The pieces we ran in Asymptote all feature animals in one way or another, and Snijders knows better than to anthropomorphize them. Instead, their unknowable experience and nigh-universal symbolism become parallel ways to enter into a dialogue with nature, and with Snijders’ day-to-day. When he finds his chickens in his neighbor’s meadow, he might be resentful, but it’s not as if he was expecting them to play by human rules:
They run free, their surroundings are varied, I give them an abundance of food, I don’t mistreat them, but they offer nothing in return. That is ungrateful. I could also deceive them with lifelong imprisonment, a light-clock and artificial warmth, . . . and then they would thank me with a daily egg. But now I treat them well, I suffer for it. The source of my resentment is my thoroughly humanistic outlook on nature.
In fact, the point of these beasts’ appearances in Snijders’ stories is often that animals give us ways to look at our world from a different, less self-centered perspective. Here’s why Snijders doesn’t want to drive out the moles from his long-suffering yard, for instance: “The mole has probably come to symbolize, for me, what can never be understood—and what you therefore do not have to attempt to trap.”
Davis has made her own foray into the fundamentally unknowable world of animals in The Cows, a chapbook published in 2011 by Sarabande, in which she tracks the movements of the three cows pasturing across the street from her house. Here too animals are mysteries, and not in any spiritual sense; it is their simple life, and the way their ruminant domestic movements show and mirror our own lives, that captivates through its very unknowability. The way their appearance in the field, and in our field of vision, can be poetic or lyrical in ways that are unintentional but not without intention. They can only ever be a mirror of our own imaginations.
“Each new day, when they come out from the far side of the barn, it is like the next act, or the start of an entirely new play.” That’s the first line of this little illustrated book, and the rest of its isolated lines and short paragraphs will try to parse this bovine choreography. Or calligraphy, as the case may be: “Against the snow, in the distance, coming head-on this way, separately, spaced far apart, they are like wide black strokes of a pen.”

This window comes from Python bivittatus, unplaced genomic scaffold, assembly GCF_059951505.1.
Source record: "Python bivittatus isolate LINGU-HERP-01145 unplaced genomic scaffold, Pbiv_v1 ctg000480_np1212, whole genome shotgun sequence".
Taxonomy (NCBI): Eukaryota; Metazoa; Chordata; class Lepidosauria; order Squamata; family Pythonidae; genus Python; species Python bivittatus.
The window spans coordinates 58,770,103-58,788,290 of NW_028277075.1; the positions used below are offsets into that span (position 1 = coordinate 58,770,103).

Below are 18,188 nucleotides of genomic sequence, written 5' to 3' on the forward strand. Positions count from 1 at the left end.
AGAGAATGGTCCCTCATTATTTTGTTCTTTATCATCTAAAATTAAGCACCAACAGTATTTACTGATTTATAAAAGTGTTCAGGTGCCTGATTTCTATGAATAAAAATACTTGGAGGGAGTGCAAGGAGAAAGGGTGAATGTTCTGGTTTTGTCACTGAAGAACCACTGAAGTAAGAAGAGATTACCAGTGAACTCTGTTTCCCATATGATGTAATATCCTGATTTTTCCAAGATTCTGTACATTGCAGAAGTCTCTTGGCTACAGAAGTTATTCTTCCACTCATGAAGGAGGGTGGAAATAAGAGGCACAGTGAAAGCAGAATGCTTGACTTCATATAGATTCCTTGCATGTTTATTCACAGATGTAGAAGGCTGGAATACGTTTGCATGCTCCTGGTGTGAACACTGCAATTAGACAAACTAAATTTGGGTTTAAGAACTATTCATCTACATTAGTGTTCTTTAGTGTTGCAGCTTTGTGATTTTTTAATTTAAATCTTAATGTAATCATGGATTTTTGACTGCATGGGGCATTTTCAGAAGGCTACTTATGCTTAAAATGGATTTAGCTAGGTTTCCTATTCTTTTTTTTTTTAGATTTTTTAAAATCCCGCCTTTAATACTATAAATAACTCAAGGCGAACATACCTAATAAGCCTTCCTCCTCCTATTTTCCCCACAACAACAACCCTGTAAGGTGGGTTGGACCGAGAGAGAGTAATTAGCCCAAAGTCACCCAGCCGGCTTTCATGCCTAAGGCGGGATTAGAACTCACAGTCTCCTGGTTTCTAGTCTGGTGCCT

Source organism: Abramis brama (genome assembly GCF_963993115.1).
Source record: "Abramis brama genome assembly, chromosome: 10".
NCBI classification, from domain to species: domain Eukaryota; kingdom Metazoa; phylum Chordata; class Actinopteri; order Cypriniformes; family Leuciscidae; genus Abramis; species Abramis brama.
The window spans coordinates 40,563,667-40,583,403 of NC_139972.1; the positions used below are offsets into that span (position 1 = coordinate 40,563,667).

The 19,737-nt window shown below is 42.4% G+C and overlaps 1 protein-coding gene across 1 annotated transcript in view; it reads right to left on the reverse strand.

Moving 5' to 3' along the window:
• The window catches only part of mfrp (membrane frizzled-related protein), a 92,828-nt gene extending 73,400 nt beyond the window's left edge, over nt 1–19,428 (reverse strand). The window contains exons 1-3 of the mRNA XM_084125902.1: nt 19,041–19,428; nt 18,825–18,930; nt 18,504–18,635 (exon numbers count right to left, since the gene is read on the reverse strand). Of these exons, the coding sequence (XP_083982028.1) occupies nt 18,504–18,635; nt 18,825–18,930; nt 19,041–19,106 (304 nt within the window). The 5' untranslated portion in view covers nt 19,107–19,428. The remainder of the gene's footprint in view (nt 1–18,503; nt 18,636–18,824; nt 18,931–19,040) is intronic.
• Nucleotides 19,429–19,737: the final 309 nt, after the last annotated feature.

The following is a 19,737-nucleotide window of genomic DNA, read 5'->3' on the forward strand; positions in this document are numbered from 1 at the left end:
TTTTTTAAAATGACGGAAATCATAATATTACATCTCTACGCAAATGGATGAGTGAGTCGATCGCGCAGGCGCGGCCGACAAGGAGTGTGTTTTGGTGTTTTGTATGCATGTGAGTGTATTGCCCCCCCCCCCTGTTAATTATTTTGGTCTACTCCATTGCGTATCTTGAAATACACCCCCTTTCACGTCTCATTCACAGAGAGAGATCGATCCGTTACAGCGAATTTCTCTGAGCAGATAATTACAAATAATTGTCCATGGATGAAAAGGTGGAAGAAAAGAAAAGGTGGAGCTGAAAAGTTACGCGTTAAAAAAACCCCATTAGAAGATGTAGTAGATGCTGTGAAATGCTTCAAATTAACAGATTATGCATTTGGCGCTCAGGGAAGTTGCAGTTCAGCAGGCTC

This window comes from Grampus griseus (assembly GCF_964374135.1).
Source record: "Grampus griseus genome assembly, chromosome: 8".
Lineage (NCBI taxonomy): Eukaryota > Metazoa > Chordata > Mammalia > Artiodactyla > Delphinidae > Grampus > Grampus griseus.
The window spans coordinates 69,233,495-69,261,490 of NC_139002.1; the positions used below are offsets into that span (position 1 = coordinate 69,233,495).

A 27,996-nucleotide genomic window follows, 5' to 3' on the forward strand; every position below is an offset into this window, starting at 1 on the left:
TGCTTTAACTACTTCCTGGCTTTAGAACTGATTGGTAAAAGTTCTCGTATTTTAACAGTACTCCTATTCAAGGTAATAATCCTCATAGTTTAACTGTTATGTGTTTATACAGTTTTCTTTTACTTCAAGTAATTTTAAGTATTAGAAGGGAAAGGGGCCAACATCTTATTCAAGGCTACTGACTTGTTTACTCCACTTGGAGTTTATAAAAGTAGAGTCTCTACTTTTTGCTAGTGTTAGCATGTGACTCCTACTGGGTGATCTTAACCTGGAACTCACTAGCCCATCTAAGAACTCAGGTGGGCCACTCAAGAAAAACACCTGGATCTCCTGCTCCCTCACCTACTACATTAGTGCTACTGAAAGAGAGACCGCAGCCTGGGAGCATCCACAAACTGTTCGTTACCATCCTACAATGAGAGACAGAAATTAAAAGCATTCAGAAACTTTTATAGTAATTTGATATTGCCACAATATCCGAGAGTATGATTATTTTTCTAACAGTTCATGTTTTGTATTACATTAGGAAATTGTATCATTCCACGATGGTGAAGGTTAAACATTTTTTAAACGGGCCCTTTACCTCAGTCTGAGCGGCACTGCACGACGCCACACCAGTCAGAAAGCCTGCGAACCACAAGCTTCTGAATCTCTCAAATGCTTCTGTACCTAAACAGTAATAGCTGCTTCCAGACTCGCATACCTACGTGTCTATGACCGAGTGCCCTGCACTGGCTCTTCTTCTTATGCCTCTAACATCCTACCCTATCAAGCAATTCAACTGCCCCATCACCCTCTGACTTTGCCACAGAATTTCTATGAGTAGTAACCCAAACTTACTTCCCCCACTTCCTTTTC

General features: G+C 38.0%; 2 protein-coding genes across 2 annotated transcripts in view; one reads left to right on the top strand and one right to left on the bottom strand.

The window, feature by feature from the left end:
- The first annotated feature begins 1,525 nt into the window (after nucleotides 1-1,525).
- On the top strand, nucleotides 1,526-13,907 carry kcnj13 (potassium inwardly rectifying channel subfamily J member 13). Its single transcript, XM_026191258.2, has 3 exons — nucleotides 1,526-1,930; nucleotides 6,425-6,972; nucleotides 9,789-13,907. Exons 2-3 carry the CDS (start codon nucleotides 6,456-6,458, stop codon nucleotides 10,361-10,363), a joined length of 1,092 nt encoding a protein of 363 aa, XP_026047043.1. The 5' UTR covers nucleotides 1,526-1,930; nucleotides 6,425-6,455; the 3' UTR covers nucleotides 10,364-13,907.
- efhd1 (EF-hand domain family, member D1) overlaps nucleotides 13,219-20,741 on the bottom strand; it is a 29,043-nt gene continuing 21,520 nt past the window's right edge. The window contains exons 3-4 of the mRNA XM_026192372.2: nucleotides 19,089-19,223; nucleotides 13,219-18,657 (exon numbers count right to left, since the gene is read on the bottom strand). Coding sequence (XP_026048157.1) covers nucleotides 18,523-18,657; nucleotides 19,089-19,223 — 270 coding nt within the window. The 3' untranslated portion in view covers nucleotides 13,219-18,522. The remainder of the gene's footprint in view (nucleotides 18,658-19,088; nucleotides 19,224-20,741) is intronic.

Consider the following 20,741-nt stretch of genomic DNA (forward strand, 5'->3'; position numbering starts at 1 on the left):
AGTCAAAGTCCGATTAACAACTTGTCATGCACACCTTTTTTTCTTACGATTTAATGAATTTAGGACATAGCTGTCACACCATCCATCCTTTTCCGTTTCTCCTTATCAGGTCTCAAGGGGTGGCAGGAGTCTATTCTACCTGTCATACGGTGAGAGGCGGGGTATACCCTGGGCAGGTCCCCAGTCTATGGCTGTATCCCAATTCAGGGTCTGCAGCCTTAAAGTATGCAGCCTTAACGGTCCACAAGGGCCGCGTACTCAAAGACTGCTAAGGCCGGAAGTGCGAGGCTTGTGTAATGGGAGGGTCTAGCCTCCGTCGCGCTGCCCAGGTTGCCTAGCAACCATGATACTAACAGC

* * * *
Snijders observes more than just his animal surroundings: there are birdwatchers, people passing by his farm, friends, and his family of course. Reading these pieces is to collect Snijders’ observations and slowly piece them together like pixels forming an image of the writer’s life. In interviews he affirms this: If you’ve read his columns, you already know who he is. A now-retired teacher, he originally left art school to get a degree in Dutch and began his career as a teacher soon afterwards. Snijders (actually the pen name of Peter Müller) ended his pedagogical career at the police academy, an unlikely position only if you equate one’s job with one’s vocation. His career was never a passion of his. His passion would be language, and writing, of course.
Leaving his native Amsterdam in 1970, Snijders took residence in the eastern Netherlands, near the German border, settling with his family (five children) in a self-described hippie menagerie full of animals (including one mummified cat) and books. His writer nemesis would be the showy Harry Mulisch, his heroes Isaac Babel, Gerard Reve, and of course Nescio, that Dutch realist master of the smallest gesture, the tiniest point.
With him teaching Dutch, it’s no surprise that Snijders’ writing is full of writers, making appearances either as Snijders’ friends or in quoted cameos. The most telling of these in Davis’ translations comes in “The Note” (NOON, 2012), which sees Snijders find an undated note in his own handwriting:
It’s odd that almost everything you may communicate about someone is more interesting than his face. Take a complete enumeration of someone’s wardrobe. . . . Or an inventory of someone’s possessions. . . . This is when a person appears to you distinctly.
On turning over the note, Snijders learns that it’s not something he wrote but a quote from Dutch essayist Karel van het Reve (the brother of the aforementioned Gerard Reve). The story then suddenly turns elsewhere: “I thought about the Turkish boys, two of them—students, I was their teacher. They wanted to see my house. I said no.” When he declines the young police trainees’ offer to come visit their family homes in Turkey, the reason he gives them is that you shouldn’t “go looking for reality, that as much as possible you should leave room for imagination.” He prefers to fantasize about these faraway places; his “feet and eyes and nose were marvelous pieces of equipment but stood in the shadow of [his] imagination.” But still, at the very end of the story, a line or two later, the young men do show up, one summer evening, in uniform. Snijders closes with: “Why I think about this after reading the note by Karel van het Reve, I don’t know.”
This of course is symptomatic of Snijders’ persistent playing with irony. The police trainees simply wanted to get to know the man who was their teacher. They too thought watching his face in class was not enough, they needed to see the mummified cat to see Snijders (or rather, Müller) distinctly.
They’d have gotten an even better picture of him had they read his work, as that is where Snijders’ artful blend of observation and imagination accumulates into a distinct style, a distinct inventory of himself and of his country. It is to Davis’s credit that now, with each additional publication of her Snijders translations, people outside the Lowlands can get to know this lovable grouch, and the nation of lovable grouches of and for whom he writes.
Florian Duijsens teaches at Bard College Berlin, is the senior editor of Asymptote, fiction editor of SAND Journal, and contributes to Askmen.com and Stil in Berlin.